US alligator first in world to get artificial tail

A seven-foot-long alligator in US has become the first in the world to be given a prosthetic tail.

The 11-year-old reptile, called Mr Stubbs, could not swim after his back end was bitten off by another alligator eight years ago.

The Herpetological Society in Phoenix, US fitted Mr Stubbs with a 3-foot-long prosthetic tail made of two types of silicone rubber, attached firmly with nylon straps.
It will take months, however, before Mr Stubbs learns how to properly use the tail, USA Today reported.

“The fact he doesn’t try to bite it (the tail) is a good sign. Learning how to use it is going to take a lot of training,” said Russ Johnson, president of the Phoenix Herpetological Society.

Using cameras and a computer, Justin Georgi, an assistant professor in the department of anatomy at Midwestern University in Glendale, Arizona, studied Mr Stubbs for weeks.

Georgi would attach reflective dots to the gator, whose jaws were secured with electrical tape before each session. The dots would form a 3-D computer model, allowing Georgi to see exactly how Mr Stubbs got around.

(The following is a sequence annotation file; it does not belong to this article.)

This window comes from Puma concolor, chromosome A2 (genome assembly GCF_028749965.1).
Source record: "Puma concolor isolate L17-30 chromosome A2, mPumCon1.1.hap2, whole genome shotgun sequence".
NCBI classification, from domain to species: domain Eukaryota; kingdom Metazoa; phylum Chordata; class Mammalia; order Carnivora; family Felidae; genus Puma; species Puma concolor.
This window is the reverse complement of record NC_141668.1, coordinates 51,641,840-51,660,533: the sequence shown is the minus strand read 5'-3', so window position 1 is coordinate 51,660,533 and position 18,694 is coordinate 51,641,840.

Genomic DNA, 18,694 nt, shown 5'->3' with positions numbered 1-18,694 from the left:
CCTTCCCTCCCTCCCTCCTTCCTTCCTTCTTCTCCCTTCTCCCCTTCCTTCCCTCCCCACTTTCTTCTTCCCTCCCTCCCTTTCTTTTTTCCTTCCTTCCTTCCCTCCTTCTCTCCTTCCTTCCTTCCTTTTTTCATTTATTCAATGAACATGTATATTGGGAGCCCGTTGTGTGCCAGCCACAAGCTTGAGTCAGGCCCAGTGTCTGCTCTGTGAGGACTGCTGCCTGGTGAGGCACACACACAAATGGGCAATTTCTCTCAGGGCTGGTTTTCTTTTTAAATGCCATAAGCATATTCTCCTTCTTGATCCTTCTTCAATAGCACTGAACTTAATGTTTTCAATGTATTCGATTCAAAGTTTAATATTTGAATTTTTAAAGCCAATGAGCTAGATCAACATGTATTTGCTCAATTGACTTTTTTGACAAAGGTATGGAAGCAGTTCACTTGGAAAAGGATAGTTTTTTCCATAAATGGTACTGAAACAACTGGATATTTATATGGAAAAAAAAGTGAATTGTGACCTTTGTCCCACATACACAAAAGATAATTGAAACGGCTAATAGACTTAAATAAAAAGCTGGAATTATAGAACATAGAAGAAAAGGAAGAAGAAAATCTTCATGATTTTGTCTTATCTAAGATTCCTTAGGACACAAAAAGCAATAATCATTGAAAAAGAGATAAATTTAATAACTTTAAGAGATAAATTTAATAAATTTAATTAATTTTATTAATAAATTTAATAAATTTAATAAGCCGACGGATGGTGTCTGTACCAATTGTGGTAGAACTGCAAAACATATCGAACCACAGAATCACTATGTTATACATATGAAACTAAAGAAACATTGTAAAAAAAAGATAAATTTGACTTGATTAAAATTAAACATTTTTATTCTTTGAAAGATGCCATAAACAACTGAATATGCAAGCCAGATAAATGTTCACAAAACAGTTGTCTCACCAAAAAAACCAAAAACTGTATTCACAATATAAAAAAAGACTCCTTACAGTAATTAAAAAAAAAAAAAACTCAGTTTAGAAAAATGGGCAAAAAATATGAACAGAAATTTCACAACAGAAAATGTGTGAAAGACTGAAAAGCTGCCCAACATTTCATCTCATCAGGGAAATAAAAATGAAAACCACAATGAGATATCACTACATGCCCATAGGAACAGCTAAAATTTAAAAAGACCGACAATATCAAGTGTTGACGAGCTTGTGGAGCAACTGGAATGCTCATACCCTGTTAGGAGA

Georgi used the research to devise the tail’s specifications. It had to be buoyant, and weigh just 3-4kg. It also had to be flexible, so when Mr Stubbs wiggled his rear stump, the tail would swing to propel him forward.

Sarah Jarvis, research associate in The CORE Institute in Phoenix crafted the tail from silicone rubber, The Arizona Republic reported.

With a mold and findings in hand, Jarvis used Body Double and Dragon Skin — two types of silicone rubber — to create a tail. It included a sheath that would fit over Mr Stubbs’ stub.

Jarvis painted the prosthetic so the gator would not have to go around with a translucent tail. She tried to match nature’s colours, using green, black, brown and red.

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